Former Sen. John Ensign of Nevada had an affair with a staff member whose husband had been a close friend of the senator, people who follow Washington scandals will recall. All that took place some years back, but Citizens for Ethics and Responsibility in Washington contends there’s more to learn.
The watchdog group has filed a complaint in U.S. District Court in Washington accusing the Department of Justice’s Criminal Division, the FBI and the Executive Office of U.S. Attorneys of improperly withholding records from the inquiry, Courthouse News reported.
The case arose from the former Republican lawmaker’s affair with Cynthia Hampton, whose husband, Doug Hampton, had been Ensign’s chief of staff and friend. The affair began in late 2007 and continued until mid-2008 and came to light in June 2009. It was also disclosed that the senator tried to smooth things over by paying the Hamptons sizable sums of money, with the help of the senator’s parents, and tried to help Doug Hampton find work, including a post in which he lobbied the senator’s office.
His political career in tatters, Ensign resigned his Senate seat in 2011. Had he not, he could have faced expulsion, which would have been a rare occurrence even in a legislative body that has had its share of womanizers, hard drinkers, bigots and eccentrics over the decades.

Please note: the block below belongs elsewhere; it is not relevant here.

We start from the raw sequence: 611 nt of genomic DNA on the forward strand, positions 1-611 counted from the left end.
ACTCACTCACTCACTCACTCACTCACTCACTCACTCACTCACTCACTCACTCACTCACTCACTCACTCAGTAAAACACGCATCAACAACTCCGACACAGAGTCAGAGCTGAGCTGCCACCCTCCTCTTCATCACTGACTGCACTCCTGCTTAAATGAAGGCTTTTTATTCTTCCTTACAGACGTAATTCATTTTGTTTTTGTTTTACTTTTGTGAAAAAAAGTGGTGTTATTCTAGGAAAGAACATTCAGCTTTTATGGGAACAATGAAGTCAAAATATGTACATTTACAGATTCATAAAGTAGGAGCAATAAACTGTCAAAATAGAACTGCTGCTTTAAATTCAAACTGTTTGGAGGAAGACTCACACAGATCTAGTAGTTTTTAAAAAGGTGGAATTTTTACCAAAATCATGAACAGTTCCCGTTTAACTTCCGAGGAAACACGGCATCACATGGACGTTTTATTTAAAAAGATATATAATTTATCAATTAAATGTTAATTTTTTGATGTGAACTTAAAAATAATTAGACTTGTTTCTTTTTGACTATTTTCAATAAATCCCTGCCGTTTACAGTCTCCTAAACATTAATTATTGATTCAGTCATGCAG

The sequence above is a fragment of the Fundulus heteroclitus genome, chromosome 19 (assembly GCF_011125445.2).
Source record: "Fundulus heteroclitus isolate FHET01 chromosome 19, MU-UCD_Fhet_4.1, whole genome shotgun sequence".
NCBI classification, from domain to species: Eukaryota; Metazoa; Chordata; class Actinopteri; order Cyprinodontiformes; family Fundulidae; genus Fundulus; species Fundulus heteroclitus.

In its complaint, CREW recalls that the Senate Ethics Committee voted unanimously to refer the findings of a special counsel in the Ensign inquiry to the Department of Justice and the Federal Election Commission. The ethics panel chairwoman, Sen. Barbara Boxer (D-Calif.), cited “egregious” evidence against Ensign, CREW recalls.
But the DOJ and FEC did not proceed against Ensign, and CREW wants to see the agencies’ records to find out why. As for Doug Hampton, he ran afoul of lobbying laws, pleaded guilty to a misdemeanor and was placed on a year’s probation. To a non-lawyer in, say, Peoria or Dayton, that might seem unfair and illogical. But different standards sometimes apply in Washington.